In "If Students Are Smart, They’ll Major in What They Love" in the Chronicle of Higher Education, AHA member Cecilia Gaposchkin advises undergraduates about the importance of choosing a major according to one's enthusiasms. What is valuable to potential employers, she notes, "is not the content of the major, but rather the ability to think with and through that information." Gaposchkin is assistant dean of faculty for premajor advising at Dartmouth College. She is also a participant in AHA's highly successful Tuning initiative, which provides resources to departments who want to help their students think about the usefulness of the history major. Participants have even been working on articulating how history majors can follow their intellectual interests without sacrificing practical imperatives.

  • Author Presents Book to Course on Women's History in the Latin American and the Caribbean

    Apr 08, 2015 - 

    On April 8th, 2015, Mrs. Maria Luisa Caballero Franco, Puerto Rican author, was invited to present her book Josefa Marquesa del Pumar, with Conchita Franco Serri, co-author and editor, at Professor April Mayes history class at Pomona College: "Women of Honor, Women of Shame: Women's Lives in Colonial Latin America and the Spanish-Speaking Caribbean, 1300-1900," a course which examines the colonial period from the perspective of women's and gender history. Written in Spanish, the book contains over a hundred pages of transcribed pages of archival, primary source documents dating back two hundred years ago, a first person account of a royalist woman émigré exiled from Venezuela by Simon Bolivar. Ms. Caballero Franco’s book, just released, is available in Amazon and SquareUp. Caballero Franco, Maria Luisa, with Conchita Franco Serri. Josefa Marquesa Del Pumar. Edited by Conchita Franco Serri. 1st Ed. ed. Claremont: Santa Clara, 2015. 336. ISBN: 978-0-692-37797-0

  • Members Pen Op-Ed in New York Times on Electronic Records Management

    Mar 04, 2015 - 

    AHA members Matthew Connolley (Columbia Univ.) and Richard H. Immerman (Temple Univ.) wrote an op-ed in the New York Times, released March 4, on the challenge the National Archives and Records Administration faces in processing electronic government records: "What Hillary Clinton's Emails Really Reveal."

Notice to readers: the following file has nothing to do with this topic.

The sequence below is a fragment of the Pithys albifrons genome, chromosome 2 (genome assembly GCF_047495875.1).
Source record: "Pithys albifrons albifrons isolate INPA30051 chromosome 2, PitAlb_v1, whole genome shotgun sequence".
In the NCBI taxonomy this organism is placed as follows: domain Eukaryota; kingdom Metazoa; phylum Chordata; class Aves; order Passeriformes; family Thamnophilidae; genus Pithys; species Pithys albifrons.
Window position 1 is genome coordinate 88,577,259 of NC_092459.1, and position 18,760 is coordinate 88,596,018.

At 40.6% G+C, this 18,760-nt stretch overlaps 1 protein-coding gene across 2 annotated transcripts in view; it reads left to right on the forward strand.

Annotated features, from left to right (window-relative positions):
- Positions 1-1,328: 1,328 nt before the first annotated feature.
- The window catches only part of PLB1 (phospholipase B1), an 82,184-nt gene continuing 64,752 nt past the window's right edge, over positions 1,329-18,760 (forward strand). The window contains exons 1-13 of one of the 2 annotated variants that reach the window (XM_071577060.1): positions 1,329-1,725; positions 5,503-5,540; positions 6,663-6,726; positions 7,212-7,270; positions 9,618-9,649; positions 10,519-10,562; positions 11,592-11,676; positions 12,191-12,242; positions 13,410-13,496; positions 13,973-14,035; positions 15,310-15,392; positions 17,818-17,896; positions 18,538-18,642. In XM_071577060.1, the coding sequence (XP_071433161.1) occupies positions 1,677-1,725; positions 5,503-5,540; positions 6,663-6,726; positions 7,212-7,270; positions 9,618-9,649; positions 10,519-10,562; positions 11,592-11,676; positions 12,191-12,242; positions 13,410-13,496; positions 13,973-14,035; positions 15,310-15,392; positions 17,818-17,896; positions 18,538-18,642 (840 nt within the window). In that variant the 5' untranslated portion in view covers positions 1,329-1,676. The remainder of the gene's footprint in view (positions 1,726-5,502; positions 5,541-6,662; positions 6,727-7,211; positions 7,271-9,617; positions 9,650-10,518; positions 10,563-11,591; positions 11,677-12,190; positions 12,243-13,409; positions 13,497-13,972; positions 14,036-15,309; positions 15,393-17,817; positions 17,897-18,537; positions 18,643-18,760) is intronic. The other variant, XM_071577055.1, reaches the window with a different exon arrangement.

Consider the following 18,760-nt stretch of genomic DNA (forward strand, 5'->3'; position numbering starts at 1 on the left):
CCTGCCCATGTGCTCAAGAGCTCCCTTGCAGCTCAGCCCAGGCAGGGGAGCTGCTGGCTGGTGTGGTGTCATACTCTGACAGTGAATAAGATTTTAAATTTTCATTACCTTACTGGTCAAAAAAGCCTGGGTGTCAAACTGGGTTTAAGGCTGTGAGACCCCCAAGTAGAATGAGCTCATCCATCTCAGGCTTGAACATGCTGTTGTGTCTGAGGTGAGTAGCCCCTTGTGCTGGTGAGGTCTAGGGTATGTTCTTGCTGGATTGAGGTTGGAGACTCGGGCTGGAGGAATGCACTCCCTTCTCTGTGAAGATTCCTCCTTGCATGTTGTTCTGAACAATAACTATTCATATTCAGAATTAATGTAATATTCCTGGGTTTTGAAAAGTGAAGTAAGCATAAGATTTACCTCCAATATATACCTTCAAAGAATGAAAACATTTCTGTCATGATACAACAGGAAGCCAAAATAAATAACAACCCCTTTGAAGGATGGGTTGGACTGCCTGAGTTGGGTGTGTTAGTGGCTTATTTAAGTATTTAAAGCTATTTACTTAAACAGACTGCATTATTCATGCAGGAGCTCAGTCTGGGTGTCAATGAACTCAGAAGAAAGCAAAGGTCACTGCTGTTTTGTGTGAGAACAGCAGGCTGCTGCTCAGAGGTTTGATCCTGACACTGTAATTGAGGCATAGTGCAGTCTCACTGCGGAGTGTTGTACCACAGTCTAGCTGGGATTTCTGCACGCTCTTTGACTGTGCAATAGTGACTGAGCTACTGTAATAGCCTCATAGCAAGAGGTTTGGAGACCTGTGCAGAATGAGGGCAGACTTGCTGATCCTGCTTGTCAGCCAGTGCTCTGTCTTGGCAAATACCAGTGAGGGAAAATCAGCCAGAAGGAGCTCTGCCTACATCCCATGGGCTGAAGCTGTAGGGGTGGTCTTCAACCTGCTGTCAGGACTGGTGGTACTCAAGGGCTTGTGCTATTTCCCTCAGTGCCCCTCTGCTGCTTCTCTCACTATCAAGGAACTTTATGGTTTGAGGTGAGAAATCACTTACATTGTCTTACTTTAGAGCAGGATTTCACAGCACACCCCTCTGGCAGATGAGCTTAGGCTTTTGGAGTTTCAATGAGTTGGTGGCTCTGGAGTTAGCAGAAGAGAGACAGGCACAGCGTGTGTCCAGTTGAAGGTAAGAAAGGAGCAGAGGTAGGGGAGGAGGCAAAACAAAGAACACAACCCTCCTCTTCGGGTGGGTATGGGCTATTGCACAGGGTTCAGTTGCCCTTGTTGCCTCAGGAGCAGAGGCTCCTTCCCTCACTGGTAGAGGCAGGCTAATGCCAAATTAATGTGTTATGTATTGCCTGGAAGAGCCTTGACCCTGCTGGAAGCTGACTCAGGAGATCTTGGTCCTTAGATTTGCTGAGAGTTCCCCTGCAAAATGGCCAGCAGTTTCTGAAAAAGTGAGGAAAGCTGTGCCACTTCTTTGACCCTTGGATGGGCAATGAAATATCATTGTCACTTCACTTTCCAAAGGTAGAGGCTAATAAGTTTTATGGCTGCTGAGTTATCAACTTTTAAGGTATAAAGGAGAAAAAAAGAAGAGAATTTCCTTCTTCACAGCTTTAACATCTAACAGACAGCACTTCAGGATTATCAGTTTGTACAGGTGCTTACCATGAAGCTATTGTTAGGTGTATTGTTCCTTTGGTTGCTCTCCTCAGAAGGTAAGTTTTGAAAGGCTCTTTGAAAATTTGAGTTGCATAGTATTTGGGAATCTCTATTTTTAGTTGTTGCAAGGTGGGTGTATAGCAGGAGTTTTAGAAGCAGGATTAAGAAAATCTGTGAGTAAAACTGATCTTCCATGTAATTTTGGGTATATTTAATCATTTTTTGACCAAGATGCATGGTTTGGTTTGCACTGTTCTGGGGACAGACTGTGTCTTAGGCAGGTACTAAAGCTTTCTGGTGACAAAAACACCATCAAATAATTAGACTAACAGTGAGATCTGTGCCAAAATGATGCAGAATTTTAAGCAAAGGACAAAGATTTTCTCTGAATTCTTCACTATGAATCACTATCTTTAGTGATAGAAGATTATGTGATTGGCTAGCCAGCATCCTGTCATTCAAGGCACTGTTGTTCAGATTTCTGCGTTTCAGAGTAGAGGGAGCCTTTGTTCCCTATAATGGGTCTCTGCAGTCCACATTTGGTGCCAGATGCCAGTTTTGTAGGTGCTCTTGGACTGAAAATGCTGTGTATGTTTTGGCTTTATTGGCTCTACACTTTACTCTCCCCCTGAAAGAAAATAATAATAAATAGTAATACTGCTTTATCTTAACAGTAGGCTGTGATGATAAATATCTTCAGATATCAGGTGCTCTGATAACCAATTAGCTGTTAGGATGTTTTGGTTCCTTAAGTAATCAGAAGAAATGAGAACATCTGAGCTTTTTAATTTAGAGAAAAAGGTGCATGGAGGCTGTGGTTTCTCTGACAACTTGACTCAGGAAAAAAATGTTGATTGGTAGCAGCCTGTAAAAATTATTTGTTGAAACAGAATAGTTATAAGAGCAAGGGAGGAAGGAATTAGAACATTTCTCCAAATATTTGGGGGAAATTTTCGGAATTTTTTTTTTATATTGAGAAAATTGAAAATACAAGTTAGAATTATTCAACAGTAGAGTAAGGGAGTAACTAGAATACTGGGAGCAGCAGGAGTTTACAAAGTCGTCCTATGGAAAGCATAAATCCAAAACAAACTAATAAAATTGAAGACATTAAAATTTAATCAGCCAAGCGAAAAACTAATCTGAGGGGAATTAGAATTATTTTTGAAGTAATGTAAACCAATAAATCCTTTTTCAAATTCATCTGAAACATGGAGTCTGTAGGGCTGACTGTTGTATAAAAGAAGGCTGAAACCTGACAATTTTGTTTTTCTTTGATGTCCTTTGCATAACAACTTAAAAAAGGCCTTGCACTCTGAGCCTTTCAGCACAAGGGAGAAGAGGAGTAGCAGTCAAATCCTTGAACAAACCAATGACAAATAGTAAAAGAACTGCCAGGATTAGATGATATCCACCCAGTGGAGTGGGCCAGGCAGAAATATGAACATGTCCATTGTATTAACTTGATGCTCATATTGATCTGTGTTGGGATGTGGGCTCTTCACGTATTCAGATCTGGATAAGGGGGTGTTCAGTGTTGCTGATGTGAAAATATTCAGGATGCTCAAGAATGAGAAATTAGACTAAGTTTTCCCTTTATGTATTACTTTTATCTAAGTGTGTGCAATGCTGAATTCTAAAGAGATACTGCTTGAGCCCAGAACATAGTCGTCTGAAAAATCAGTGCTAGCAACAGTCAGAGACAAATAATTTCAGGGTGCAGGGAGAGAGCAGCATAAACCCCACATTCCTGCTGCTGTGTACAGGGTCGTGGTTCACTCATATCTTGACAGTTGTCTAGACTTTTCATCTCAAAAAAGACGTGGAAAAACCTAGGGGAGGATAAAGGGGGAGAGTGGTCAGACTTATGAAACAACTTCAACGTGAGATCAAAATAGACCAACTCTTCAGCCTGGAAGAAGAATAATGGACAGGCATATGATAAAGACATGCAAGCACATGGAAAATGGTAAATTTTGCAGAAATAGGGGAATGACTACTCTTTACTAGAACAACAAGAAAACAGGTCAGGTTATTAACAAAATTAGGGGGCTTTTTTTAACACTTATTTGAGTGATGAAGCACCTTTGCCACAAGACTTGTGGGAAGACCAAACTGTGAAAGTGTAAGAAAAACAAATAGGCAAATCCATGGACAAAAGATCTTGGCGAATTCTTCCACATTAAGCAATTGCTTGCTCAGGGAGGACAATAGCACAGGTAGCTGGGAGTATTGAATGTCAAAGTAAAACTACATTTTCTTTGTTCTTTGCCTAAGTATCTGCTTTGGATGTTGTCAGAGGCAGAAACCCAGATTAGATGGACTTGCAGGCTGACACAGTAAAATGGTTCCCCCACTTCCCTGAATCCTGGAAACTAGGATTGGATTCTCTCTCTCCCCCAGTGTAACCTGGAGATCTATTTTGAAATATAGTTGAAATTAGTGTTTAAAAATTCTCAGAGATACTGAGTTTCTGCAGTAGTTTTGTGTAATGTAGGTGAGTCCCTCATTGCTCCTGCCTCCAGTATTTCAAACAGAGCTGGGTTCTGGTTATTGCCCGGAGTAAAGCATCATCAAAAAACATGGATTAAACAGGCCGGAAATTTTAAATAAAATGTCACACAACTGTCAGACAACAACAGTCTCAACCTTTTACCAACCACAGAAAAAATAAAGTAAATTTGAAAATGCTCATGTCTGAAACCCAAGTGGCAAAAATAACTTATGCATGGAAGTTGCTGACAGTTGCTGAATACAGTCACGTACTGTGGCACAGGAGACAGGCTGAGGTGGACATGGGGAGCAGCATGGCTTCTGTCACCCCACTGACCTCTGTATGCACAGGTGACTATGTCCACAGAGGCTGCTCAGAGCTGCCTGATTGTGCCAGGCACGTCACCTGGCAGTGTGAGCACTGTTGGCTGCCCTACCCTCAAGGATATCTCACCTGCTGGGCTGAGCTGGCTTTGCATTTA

• Oklahoma AP Bill Draws Response from Historians

    Feb 19, 2015 - 

    APA bill under consideration by the Oklahoma legislature in February would have had an impact on the teaching of history at the secondary level, particularly on those who teach AP US history courses. In response to opposition, primarily from teachers, the sponsor of the bill has pulled it, pending revision.

    The AHA took action in support of teachers with a statement by Jim Grossman on AHA Today. The AHA will continue to monitor the progress of this bill in Oklahoma as part of our mission to advocate on behalf of historians and history education.

    Historians are speaking out on this issue. Please send us links to any public statements you make and we’ll include them.

    Isn't History Meant to be a Lightning Rod? by Bob Kelly, Minarets High School, CA

    History Is a Process, Not a Pile of Flashcards by AHA member Ben Keppel, University of Oklahoma

  • Letter to the Assembly on the Importance of the UW System

    Feb 10, 2015 - 

    In a letter to the Wisconsin State Assembly on the importance of the UW System, Lt. Col. John W. Hall writes, "As a native Wisconsinite, I have always felt tremendous pride that our humble, decent state has created and sustained one of the world's premier institutions of higher learning and a state system that is the envy of the rest of the nation."

    An AHA member since 2010, Hall is the Ambrose-Hesseltine Assistant Professor of U.S. Military History at the University of Wisconsin-Madison and a Lieutenant Colonel in the U.S. Army Reserve. Read the full letter on the Milwaukee Wisconsin Journal Sentinel: "Letter to the Assembly on the importance of the UW System."

  • Historian Honored for "Exceptional Work as a Teacher and Mentor"

    Jan 01, 2015 - 

    In November 2014, Monica H. Green was awarded with the 2014 Joseph H. Hazen Education Prize, which is given annually by the History of Science Society in recognition of outstanding contributions to the teaching of history of science. The citation noted that "much of her exceptional work as a teacher and mentor takes place outside the usual structure of American academic life."